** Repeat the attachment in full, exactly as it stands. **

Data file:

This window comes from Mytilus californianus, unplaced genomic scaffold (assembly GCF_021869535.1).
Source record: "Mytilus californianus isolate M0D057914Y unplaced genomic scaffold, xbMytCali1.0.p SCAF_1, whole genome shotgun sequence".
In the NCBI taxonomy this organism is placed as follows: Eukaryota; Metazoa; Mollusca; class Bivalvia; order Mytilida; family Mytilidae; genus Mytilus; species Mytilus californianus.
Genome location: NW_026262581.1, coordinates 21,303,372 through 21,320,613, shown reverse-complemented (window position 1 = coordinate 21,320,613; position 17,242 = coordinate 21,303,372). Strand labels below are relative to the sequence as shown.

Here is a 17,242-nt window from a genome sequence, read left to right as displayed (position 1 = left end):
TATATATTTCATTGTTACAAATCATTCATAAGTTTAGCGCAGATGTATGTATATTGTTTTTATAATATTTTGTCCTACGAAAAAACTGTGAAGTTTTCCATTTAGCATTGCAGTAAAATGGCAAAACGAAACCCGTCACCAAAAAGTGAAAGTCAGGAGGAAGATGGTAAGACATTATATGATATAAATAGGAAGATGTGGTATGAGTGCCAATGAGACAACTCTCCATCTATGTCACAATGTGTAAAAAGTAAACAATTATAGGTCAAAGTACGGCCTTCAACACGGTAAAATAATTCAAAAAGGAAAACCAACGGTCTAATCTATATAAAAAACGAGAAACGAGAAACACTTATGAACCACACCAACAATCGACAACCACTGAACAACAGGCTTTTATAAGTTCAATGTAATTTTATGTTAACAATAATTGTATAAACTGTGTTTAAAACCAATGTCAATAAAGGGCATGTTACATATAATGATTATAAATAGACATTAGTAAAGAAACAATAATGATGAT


This window comes from Mytilus californianus, unplaced genomic scaffold (assembly GCF_021869535.1).
Source record: "Mytilus californianus isolate M0D057914Y unplaced genomic scaffold, xbMytCali1.0.p SCAF_1, whole genome shotgun sequence".
In the NCBI taxonomy this organism is placed as follows: Eukaryota; Metazoa; Mollusca; class Bivalvia; order Mytilida; family Mytilidae; genus Mytilus; species Mytilus californianus.
Genome location: NW_026262581.1, coordinates 21,303,372 through 21,320,613, shown reverse-complemented (window position 1 = coordinate 21,320,613; position 17,242 = coordinate 21,303,372). Strand labels below are relative to the sequence as shown.

Here is a 17,242-nt window from a genome sequence, read left to right as displayed (position 1 = left end):
TATATATTTCATTGTTACAAATCATTCATAAGTTTAGCGCAGATGTATGTATATTGTTTTTATAATATTTTGTCCTACGAAAAAACTGTGAAGTTTTCCATTTAGCATTGCAGTAAAATGGCAAAACGAAACCCGTCACCAAAAAGTGAAAGTCAGGAGGAAGATGGTAAGACATTATATGATATAAATAGGAAGATGTGGTATGAGTGCCAATGAGACAACTCTCCATCTATGTCACAATGTGTAAAAAGTAAACAATTATAGGTCAAAGTACGGCCTTCAACACGGTAAAATAATTCAAAAAGGAAAACCAACGGTCTAATCTATATAAAAAACGAGAAACGAGAAACACTTATGAACCACACCAACAATCGACAACCACTGAACAACAGGCTTTTATAAGTTCAATGTAATTTTATGTTAACAATAATTGTATAAACTGTGTTTAAAACCAATGTCAATAAAGGGCATGTTACATATAATGATTATAAATAGACATTAGTAAAGAAACAATAATGATGAT